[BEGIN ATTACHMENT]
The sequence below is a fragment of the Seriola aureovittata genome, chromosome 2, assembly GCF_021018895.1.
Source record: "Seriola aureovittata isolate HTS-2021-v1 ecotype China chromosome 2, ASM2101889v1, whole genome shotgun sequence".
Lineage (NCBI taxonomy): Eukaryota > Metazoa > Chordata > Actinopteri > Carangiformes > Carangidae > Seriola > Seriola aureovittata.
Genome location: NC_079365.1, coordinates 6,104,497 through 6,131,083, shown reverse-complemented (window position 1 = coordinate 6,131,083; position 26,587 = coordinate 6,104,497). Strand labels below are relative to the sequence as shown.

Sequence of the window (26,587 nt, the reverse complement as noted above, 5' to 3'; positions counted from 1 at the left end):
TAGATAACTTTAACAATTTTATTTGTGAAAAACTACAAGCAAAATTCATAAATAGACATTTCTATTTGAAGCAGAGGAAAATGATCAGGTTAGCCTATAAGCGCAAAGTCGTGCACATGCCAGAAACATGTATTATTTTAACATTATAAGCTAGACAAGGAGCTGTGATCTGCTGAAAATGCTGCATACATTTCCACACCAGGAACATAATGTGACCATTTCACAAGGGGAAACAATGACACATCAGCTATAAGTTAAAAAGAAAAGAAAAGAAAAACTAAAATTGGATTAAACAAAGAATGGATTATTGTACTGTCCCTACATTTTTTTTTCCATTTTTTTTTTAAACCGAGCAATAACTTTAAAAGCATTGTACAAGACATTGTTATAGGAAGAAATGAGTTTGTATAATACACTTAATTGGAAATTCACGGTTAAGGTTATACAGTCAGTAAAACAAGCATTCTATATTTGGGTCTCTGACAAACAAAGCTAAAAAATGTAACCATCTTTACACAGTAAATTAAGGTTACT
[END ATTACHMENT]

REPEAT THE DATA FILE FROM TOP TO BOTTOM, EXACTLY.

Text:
The sequence below is a fragment of the Seriola aureovittata genome, chromosome 2, assembly GCF_021018895.1.
Source record: "Seriola aureovittata isolate HTS-2021-v1 ecotype China chromosome 2, ASM2101889v1, whole genome shotgun sequence".
Lineage (NCBI taxonomy): Eukaryota > Metazoa > Chordata > Actinopteri > Carangiformes > Carangidae > Seriola > Seriola aureovittata.
Genome location: NC_079365.1, coordinates 6,104,497 through 6,131,083, shown reverse-complemented (window position 1 = coordinate 6,131,083; position 26,587 = coordinate 6,104,497). Strand labels below are relative to the sequence as shown.

Sequence of the window (26,587 nt, the reverse complement as noted above, 5' to 3'; positions counted from 1 at the left end):
TAGATAACTTTAACAATTTTATTTGTGAAAAACTACAAGCAAAATTCATAAATAGACATTTCTATTTGAAGCAGAGGAAAATGATCAGGTTAGCCTATAAGCGCAAAGTCGTGCACATGCCAGAAACATGTATTATTTTAACATTATAAGCTAGACAAGGAGCTGTGATCTGCTGAAAATGCTGCATACATTTCCACACCAGGAACATAATGTGACCATTTCACAAGGGGAAACAATGACACATCAGCTATAAGTTAAAAAGAAAAGAAAAGAAAAACTAAAATTGGATTAAACAAAGAATGGATTATTGTACTGTCCCTACATTTTTTTTTCCATTTTTTTTTTAAACCGAGCAATAACTTTAAAAGCATTGTACAAGACATTGTTATAGGAAGAAATGAGTTTGTATAATACACTTAATTGGAAATTCACGGTTAAGGTTATACAGTCAGTAAAACAAGCATTCTATATTTGGGTCTCTGACAAACAAAGCTAAAAAATGTAACCATCTTTACACAGTAAATTAAGGTTACT